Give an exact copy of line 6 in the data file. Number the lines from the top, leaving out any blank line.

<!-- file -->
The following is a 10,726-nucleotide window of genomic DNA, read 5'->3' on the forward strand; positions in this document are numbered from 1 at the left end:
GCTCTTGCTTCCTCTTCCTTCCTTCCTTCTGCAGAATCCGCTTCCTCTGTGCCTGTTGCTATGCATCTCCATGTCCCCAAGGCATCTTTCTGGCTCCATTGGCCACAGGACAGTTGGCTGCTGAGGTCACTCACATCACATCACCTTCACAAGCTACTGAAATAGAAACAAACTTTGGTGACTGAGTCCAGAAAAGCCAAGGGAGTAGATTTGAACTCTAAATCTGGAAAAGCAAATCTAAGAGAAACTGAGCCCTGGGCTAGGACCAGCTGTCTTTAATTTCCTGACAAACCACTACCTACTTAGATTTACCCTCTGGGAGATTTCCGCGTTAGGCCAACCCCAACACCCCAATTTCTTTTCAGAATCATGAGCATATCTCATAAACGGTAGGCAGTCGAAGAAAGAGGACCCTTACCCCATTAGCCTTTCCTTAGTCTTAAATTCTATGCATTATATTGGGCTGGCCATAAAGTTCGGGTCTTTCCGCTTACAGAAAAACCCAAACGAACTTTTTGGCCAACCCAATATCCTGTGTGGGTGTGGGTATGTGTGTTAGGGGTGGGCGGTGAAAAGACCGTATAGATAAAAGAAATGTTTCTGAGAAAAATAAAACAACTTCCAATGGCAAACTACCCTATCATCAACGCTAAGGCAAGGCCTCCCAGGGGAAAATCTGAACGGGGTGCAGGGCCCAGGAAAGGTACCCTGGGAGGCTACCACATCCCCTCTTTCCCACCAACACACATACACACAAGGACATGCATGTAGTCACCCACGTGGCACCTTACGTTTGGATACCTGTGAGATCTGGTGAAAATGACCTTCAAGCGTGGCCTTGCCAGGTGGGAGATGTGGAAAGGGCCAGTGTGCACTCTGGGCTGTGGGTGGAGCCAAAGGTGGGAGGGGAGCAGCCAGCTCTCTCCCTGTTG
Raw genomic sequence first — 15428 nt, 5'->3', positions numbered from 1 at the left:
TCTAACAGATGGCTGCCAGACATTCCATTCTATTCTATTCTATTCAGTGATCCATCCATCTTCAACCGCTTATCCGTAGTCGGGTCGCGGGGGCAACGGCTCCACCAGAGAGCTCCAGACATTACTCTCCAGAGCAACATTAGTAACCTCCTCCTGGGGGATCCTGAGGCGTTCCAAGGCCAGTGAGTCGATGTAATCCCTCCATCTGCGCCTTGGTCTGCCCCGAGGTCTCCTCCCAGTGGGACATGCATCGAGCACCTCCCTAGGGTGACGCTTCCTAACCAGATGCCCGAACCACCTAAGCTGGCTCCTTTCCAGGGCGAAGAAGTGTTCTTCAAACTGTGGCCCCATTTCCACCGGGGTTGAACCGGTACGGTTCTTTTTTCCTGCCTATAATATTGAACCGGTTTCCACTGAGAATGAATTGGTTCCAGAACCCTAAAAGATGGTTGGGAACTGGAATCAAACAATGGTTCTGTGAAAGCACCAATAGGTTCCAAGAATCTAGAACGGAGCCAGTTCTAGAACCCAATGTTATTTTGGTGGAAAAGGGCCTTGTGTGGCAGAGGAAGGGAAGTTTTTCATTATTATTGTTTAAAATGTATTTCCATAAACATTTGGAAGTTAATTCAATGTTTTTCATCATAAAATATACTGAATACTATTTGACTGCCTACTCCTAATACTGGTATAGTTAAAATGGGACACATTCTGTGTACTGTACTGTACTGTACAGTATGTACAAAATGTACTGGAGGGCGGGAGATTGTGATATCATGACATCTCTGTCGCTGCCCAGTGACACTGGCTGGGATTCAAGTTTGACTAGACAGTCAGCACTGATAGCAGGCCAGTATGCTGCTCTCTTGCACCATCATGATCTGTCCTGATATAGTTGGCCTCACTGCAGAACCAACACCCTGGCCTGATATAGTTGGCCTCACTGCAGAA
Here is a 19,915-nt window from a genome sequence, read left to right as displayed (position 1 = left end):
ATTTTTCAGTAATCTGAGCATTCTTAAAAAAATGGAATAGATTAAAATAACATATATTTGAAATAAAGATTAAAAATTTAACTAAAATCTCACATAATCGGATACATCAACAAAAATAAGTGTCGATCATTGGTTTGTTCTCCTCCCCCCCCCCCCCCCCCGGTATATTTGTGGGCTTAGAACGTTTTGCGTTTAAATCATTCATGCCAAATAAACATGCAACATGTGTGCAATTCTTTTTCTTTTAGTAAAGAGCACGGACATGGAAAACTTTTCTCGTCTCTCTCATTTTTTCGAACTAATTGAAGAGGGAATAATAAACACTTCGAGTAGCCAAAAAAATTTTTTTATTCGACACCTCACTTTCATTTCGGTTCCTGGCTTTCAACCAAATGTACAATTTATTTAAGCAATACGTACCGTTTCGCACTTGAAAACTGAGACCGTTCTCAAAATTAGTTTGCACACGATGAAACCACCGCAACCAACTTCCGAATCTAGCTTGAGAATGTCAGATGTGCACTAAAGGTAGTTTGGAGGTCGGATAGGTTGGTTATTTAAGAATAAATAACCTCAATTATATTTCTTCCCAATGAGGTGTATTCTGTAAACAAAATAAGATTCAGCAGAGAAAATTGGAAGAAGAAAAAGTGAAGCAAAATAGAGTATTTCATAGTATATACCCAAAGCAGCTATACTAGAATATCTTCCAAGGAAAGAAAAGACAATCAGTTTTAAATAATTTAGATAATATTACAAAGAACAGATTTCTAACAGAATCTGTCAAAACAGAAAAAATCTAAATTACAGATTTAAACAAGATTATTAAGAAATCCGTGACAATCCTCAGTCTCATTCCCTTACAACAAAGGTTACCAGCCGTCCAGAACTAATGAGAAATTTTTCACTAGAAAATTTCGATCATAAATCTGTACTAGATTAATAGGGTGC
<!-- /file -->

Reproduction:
ATTTTTCAGTAATCTGAGCATTCTTAAAAAAATGGAATAGATTAAAATAACATATATTTGAAATAAAGATTAAAAATTTAACTAAAATCTCACATAATCGGATACATCAACAAAAATAAGTGTCGATCATTGGTTTGTTCTCCTCCCCCCCCCCCCCCCCCGGTATATTTGTGGGCTTAGAACGTTTTGCGTTTAAATCATTCATGCCAAATAAACATGCAACATGTGTGCAATTCTTTTTCTTTTAGTAAAGAGCACGGACATGGAAAACTTTTCTCGTCTCTCTCATTTTTTCGAACTAATTGAAGAGGGAATAATAAACACTTCGAGTAGCCAAAAAAATTTTTTTATTCGACACCTCACTTTCATTTCGGTTCCTGGCTTTCAACCAAATGTACAATTTATTTAAGCAATACGTACCGTTTCGCACTTGAAAACTGAGACCGTTCTCAAAATTAGTTTGCACACGATGAAACCACCGCAACCAACTTCCGAATCTAGCTTGAGAATGTCAGATGTGCACTAAAGGTAGTTTGGAGGTCGGATAGGTTGGTTATTTAAGAATAAATAACCTCAATTATATTTCTTCCCAATGAGGTGTATTCTGTAAACAAAATAAGATTCAGCAGAGAAAATTGGAAGAAGAAAAAGTGAAGCAAAATAGAGTATTTCATAGTATATACCCAAAGCAGCTATACTAGAATATCTTCCAAGGAAAGAAAAGACAATCAGTTTTAAATAATTTAGATAATATTACAAAGAACAGATTTCTAACAGAATCTGTCAAAACAGAAAAAATCTAAATTACAGATTTAAACAAGATTATTAAGAAATCCGTGACAATCCTCAGTCTCATTCCCTTACAACAAAGGTTACCAGCCGTCCAGAACTAATGAGAAATTTTTCACTAGAAAATTTCGATCATAAATCTGTACTAGATTAATAGGGTGC